You Need A Japanese Swordsmith’s Hammer

Three reasons why *you* need a Japanese swordsmith’s hammer for forging knives.

  1. Size – the small face is better suited for working on a narrow target, keeping the hammer from hitting the anvil as the bevel gets thinner
  2. Weight – though the face is small, the long body carries the weight of a much larger hammer behind it, focusing the energy to better move the steel
  3. Balance – with practice, the balance of the weight forward design causes it to walk neatly along the blade while the hammer does most of the work for you

…and besides that, they just look cool. So if you are a bladesmith, find one or make one.

Japanese swordsmith's hammer.
A small tezuchi (hand hammer) made from a reclaimed top tool, note that the eye is usually angled slightly downward but in this case the naturally kinked grain of the handle adds some extra angle.
Japanese swordsmith's hammer.
A large tezuchi modified from an older hammer, note that the handle side of the head is straight while the taper to the face is created on the opposite side.
Tezuchi: Japanese swordsmith's hammer.
A large tezuchi forged by Pierre Nadeau of soulsmithing.com, note that the standard way to form the head is to leave the bulge created by drifting the rectangular eye.
Mukozuchi: Japanese swordsmith's sledge hammer.
Two sizes of mukozuchi (striking sledges) forged to spec by Shawn Cunningham and Jake James respectively. There is a unique wedge-free way that Japanese hammer handles are installed.

Though more of a dog’s head style, the one below was entirely hand forged from a length of scrap axle (~4140?) rod about 1.5″ in diameter and 6″ long (about 3lbs. according to Practical Blacksmithing p.267 – which is not in all editions). A fellow metal worker and aspiring smith, Anthony Rabideau, was over from the mainland a few weeks ago and assisted as the striker for the initial forming and punching work. The rod was upset on one end until shortened by about half an inch, widening the face end enough to form the octagon shape and still be left with a 1.5″ diameter. Anthony made a version of his custom combination slitter and punch from an old chisel to create the eye, and we forged a drift to open it up.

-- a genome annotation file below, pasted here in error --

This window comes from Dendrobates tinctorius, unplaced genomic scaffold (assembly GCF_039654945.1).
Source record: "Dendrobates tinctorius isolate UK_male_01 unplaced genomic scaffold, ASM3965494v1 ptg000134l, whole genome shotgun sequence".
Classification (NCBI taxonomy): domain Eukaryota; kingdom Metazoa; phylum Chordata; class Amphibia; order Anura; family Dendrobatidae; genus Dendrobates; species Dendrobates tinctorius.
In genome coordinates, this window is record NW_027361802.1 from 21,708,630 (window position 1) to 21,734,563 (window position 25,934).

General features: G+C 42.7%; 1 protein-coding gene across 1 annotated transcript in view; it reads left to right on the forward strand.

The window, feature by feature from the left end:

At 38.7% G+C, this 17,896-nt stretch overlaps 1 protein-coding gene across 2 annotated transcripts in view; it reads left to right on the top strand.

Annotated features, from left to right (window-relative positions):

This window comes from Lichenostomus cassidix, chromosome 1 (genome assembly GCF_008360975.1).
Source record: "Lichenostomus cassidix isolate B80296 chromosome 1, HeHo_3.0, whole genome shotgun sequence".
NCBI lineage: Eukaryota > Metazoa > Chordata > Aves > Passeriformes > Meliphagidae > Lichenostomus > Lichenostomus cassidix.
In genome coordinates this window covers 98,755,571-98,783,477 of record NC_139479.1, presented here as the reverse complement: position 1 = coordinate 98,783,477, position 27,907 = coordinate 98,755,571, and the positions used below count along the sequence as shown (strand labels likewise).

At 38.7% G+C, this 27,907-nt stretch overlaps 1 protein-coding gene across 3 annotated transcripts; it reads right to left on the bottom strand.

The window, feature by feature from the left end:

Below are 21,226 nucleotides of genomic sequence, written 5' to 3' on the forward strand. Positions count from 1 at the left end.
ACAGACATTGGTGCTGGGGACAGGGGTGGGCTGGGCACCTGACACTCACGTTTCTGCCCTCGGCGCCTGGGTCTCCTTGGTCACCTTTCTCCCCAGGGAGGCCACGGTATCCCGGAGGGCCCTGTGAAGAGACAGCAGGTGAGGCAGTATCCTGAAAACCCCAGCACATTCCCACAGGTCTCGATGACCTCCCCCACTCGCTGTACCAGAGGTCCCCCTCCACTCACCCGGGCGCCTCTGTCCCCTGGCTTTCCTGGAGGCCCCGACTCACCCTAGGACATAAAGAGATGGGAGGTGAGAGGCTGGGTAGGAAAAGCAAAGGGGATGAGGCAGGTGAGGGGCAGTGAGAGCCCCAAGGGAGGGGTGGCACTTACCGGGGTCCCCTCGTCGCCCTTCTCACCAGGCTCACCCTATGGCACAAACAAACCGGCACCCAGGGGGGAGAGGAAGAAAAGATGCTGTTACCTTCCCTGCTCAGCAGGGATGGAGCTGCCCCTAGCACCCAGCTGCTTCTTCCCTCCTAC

Yesterday I finished shaping and filing the face, then reheated the piece for some clean up forging of the sides and around the eye, hardened and tempered it, cut off the excess half inch above the eye, and then cleaned it all up with a sen and finished by draw filing. The face is a somewhat rounded 1 3/8″ square with diagonally rounded corners and the edges parabolic-ally rounded off to prevent marks. The head tapers down to 1″ by 1 5/16″ above the eye and the length of the head is 5 7/8″. The handle was hand shaped from an old axe handle and is currently 12″ long but may be shortened and tuned as I get used to the hammer. Sealed with a coat of pure tung oil.

Points to note are that the length of the head and the angle relative to the handle mainly depend on the height of your anvil, generally a slight backwards tilt and length of not more than 4-5″ will work with a standard western anvil setup. Too much angle/length and your hand will be lower than it should when striking (like a file maker’s hammer), too little and your shoulder will be raised which is not good either. To be more true to form, I would recommend making the weight a little less forward by keeping the diameter consistent or starting with a slightly larger but shorter billet and tapering down near the face.

Material: Scrap steel axle, reclaimed axe handle

Vancouver Island Blacksmith: Hand forged tanto and hand crafted knives.
The face of a bladesmithing hammer should be fairly small, very slightly rounded in the middle to prevent rolling or mis-strikes, and well rounded at the edges to prevent marks.

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